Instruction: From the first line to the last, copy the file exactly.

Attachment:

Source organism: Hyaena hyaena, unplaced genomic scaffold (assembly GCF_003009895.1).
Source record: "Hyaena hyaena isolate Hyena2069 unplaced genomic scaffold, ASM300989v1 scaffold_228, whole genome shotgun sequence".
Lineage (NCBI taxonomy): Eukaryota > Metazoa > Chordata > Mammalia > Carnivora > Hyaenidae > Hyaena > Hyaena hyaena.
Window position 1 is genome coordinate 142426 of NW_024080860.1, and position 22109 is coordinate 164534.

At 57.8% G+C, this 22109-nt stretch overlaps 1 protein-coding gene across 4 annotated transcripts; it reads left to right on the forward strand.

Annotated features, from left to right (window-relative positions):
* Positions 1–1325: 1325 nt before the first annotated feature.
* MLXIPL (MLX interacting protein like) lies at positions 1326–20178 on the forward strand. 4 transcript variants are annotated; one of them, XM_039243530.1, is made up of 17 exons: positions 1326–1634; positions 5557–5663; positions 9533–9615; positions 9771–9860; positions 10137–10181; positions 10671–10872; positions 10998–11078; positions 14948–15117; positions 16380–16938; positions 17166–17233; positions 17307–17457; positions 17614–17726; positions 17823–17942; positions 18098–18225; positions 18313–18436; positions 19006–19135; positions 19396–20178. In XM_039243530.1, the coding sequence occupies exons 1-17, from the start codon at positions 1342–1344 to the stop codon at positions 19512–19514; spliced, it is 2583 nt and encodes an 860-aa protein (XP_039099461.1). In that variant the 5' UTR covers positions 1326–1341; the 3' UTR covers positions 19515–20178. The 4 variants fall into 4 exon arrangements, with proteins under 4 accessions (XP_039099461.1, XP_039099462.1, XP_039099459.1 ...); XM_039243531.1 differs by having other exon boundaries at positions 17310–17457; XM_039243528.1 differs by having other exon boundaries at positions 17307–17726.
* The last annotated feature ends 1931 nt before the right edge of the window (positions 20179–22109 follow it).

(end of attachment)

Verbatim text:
Source organism: Hyaena hyaena, unplaced genomic scaffold (assembly GCF_003009895.1).
Source record: "Hyaena hyaena isolate Hyena2069 unplaced genomic scaffold, ASM300989v1 scaffold_228, whole genome shotgun sequence".
Lineage (NCBI taxonomy): Eukaryota > Metazoa > Chordata > Mammalia > Carnivora > Hyaenidae > Hyaena > Hyaena hyaena.
Window position 1 is genome coordinate 142426 of NW_024080860.1, and position 22109 is coordinate 164534.

At 57.8% G+C, this 22109-nt stretch overlaps 1 protein-coding gene across 4 annotated transcripts; it reads left to right on the forward strand.

Annotated features, from left to right (window-relative positions):
* Positions 1–1325: 1325 nt before the first annotated feature.
* MLXIPL (MLX interacting protein like) lies at positions 1326–20178 on the forward strand. 4 transcript variants are annotated; one of them, XM_039243530.1, is made up of 17 exons: positions 1326–1634; positions 5557–5663; positions 9533–9615; positions 9771–9860; positions 10137–10181; positions 10671–10872; positions 10998–11078; positions 14948–15117; positions 16380–16938; positions 17166–17233; positions 17307–17457; positions 17614–17726; positions 17823–17942; positions 18098–18225; positions 18313–18436; positions 19006–19135; positions 19396–20178. In XM_039243530.1, the coding sequence occupies exons 1-17, from the start codon at positions 1342–1344 to the stop codon at positions 19512–19514; spliced, it is 2583 nt and encodes an 860-aa protein (XP_039099461.1). In that variant the 5' UTR covers positions 1326–1341; the 3' UTR covers positions 19515–20178. The 4 variants fall into 4 exon arrangements, with proteins under 4 accessions (XP_039099461.1, XP_039099462.1, XP_039099459.1 ...); XM_039243531.1 differs by having other exon boundaries at positions 17310–17457; XM_039243528.1 differs by having other exon boundaries at positions 17307–17726.
* The last annotated feature ends 1931 nt before the right edge of the window (positions 20179–22109 follow it).